Photoshop Workflow for Landscape Photography

Photoshop Workflow for Landscape Photography

The great thing about photographing landscapes is that you don’t have to worry about your subject not smiling or looking at the camera.

Of course, that doesn’t mean that there aren’t improvements that can be made after the fact in post-processing.

Though some photographers poo-poo the idea of manipulating your photos in post, I’m of the school of thought that doing some light editing to enhance the look of your photos is no different than what we did in darkrooms long ago.

The problem is that programs like Photoshop can be on the overwhelming side, with hundreds of features and functions for your editing pleasure.

Fortunately, Joshua Cripps of Professional Photography Tips has put together a quick, yet effective 5-minute landscape photography workflow for landscapes. See it in action in the video below, and read about each step of the process in the text that follows.

Step 1: Open the Image in Adobe Camera RAW

If you aren’t shooting in RAW, you should be. And if you aren’t editing your RAW files in Adobe Camera RAW before importing them into Photoshop, you should be doing that too!

RAW files retain all the data that your camera’s sensor collects, so there’s a lot more information to work with than with a JPEG.

In looking at the image above, you can see how it’s underexposed.

Using Adobe Camera RAW adjustments allows you to increase the exposure level, work on the highlights and shadows, adjust the whites and blacks, and manipulate the clarity, vibrance, and saturation too.

After making all those adjustments, you can see how much the image is already improved. But Camera RAW has other functions that allow you to further prep your image for Photoshop.

Opening the tone curve panel, you can adjust the highlights and shadows to add some contrast to the scene, which helps it look more dynamic and less flat.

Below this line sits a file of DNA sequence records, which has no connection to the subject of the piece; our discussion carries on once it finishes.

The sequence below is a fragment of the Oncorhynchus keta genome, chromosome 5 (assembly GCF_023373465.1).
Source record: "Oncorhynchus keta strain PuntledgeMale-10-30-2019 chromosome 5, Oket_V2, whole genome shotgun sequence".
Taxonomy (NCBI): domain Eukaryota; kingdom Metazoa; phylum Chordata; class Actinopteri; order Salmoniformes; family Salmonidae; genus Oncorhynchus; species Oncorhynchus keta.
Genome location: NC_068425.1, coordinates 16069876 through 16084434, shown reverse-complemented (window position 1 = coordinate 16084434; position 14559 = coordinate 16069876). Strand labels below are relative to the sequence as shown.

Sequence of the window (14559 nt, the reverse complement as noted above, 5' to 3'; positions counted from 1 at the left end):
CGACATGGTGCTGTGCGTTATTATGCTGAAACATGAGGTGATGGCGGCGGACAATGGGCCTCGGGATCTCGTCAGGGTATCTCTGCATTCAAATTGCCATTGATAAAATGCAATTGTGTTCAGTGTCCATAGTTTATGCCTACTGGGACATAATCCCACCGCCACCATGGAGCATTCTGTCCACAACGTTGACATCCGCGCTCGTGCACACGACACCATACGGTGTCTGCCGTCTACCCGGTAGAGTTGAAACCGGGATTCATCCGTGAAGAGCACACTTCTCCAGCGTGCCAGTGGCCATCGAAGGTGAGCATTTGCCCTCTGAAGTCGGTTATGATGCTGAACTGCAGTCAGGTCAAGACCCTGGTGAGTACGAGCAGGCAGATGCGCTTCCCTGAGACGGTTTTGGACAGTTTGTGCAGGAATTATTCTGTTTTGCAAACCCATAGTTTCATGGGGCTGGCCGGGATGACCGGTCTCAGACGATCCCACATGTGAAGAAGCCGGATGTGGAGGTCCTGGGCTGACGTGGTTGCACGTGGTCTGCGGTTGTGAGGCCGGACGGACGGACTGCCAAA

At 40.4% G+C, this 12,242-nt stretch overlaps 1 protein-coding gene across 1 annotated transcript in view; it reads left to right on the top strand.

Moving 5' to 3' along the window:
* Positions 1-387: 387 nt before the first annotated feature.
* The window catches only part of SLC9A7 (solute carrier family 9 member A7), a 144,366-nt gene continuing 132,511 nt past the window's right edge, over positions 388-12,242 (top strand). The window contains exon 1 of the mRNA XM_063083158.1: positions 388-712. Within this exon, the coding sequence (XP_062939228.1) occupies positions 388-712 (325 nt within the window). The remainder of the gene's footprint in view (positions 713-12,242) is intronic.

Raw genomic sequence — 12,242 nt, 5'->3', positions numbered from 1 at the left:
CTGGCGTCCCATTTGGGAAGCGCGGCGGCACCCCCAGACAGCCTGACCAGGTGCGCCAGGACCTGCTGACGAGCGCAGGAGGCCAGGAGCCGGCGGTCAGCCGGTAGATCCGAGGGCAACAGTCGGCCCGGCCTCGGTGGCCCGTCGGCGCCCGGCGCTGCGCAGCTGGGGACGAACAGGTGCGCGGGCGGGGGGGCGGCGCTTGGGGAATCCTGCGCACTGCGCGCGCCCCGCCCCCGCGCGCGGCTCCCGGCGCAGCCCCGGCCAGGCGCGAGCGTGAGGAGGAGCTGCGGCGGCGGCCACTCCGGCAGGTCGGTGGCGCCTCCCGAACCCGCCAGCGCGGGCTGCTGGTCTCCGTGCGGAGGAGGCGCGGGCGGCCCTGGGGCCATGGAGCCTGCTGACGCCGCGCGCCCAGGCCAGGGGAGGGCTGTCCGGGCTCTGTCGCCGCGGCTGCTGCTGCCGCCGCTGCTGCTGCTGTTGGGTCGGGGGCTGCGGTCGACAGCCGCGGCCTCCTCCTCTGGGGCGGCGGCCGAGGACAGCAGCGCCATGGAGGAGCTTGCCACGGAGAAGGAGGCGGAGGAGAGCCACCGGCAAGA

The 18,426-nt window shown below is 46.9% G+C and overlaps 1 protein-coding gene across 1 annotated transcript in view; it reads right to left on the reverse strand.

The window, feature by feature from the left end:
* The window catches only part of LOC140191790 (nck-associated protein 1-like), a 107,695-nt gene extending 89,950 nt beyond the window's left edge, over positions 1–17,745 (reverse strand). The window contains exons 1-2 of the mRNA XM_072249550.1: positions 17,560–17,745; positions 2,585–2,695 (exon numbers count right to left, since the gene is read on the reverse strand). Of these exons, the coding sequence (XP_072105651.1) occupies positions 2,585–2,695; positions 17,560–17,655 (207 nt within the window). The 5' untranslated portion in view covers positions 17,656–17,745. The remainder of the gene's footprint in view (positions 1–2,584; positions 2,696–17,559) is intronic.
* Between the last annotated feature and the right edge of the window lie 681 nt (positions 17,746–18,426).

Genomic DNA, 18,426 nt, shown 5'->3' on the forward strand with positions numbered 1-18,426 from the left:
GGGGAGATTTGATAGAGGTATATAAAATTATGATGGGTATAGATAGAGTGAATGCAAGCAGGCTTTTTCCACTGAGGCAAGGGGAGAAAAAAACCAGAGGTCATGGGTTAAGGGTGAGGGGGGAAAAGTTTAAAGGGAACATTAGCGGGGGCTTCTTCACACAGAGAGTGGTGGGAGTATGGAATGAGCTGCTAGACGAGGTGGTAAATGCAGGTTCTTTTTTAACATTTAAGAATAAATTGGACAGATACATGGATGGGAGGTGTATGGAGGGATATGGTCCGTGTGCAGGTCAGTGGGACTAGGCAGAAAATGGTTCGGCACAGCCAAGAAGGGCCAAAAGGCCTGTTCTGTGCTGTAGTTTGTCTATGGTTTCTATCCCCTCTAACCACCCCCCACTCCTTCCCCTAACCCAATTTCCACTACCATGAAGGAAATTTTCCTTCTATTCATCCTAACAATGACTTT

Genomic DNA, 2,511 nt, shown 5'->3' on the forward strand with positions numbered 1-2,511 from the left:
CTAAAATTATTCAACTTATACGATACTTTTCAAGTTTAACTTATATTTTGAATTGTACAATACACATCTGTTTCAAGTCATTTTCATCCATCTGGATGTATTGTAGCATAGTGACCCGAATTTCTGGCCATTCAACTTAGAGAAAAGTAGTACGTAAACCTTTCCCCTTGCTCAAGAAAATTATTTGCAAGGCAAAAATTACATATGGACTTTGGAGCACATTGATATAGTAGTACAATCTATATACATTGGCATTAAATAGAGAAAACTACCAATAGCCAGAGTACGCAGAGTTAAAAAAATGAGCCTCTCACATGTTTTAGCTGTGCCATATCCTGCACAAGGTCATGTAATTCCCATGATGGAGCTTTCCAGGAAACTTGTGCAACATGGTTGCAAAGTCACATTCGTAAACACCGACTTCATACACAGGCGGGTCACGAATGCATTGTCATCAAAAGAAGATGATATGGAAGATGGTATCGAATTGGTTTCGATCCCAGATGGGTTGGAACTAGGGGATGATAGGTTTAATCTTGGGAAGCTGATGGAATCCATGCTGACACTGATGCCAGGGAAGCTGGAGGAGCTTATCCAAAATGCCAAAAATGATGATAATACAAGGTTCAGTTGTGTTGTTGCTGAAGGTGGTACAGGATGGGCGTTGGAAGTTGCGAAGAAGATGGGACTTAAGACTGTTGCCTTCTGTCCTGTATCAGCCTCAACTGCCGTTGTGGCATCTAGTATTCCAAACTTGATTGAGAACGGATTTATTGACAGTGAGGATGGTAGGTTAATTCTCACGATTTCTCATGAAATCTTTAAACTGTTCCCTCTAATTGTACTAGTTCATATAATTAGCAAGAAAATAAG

Another neat function in Camera RAW is the ability to add a graduated filter effect to the shot.

In the field, a graduated neutral density filter darkens the sky and has little to no effect on the foreground. The purpose, of course, being to even out the exposure levels between the foreground and background.


Making that adjustment in Camera RAW has a similar effect by selected an area of the image to work on, as seen above.

Once you do that, you can manipulate shadows, highlights, saturation, vibrance, and so on in that specific area.

In the lens correction panel, there’s another neat trick you can use to enhance your photos: vignetting.

In this case, adding a slight vignette effect darkens the edges of the frame just enough such that the sun-kissed features of the sky and the mountains stand out a bit more.

Step 2: Open the Image in Photoshop

Simply click “Open Image” in the bottom right-hand corner of the Adobe Camera RAW window, and it’ll automatically open in Photoshop.

Once you’re there, you have a whole new set of tools at your disposal to improve the image.

Since Joshua brightened the foreground, there’s some noise showing up that needs to be removed.

To do that, add the Neat Image plug-in to Photoshop, then select Filter > Neat Image > Reduce noise.

Next, to bring more attention to the mountain in the background, you can do a little dodging and burning to add some brightness to it.


Just add a burn/dodge layer, grab a bright color from the sky, and set the opacity of the brush to about 20 percent.

Then simply paint over the mountain peak to brighten it up and bring more attention to that area of the photo.

Step 3: Work on the Sky in Photoshop

At this point, the sky is a little too flat still, so that requires some work on with the targeted adjustment tool and a curves adjustment layer.

First, add the curves adjustment layer, and then using the targeted adjustment tool, click on a shadowed area of the sky and drag it down to darken it. Then grab a highlighted area and drag it up to brighten it.

The result is a sky that has more contrast and visual punch!

Step 4: Crop to Fit

The final step in this process is really the easiest.

Since there’s a lot of visual weight on the left side of this image, it makes sense to crop some of that out.

By bringing the left edge of the frame inward, you’re also able to make the image adhere better to the rule of thirds. As you can see above, the mountain peaks are more in line with the left-hand vertical gridline, and there’s also a better visual balance between the mountain peaks on the left and the rising horizon of the mountain on the right.

Final Thoughts

Learning how to edit your photos in post-processing is a crucial step in becoming a more informed and skillful photographer.

Should you try to get everything right in-camera? Absolutely.

But that doesn’t always happen. And even if it did, I would still work on my images in Photoshop to bring them to life.

And as we’ve seen here, it doesn’t have to take a long time to have a tremendous impact, either. After all, it took Joshua just 5 minutes to create the image above from the very first one we saw at the start of this lesson!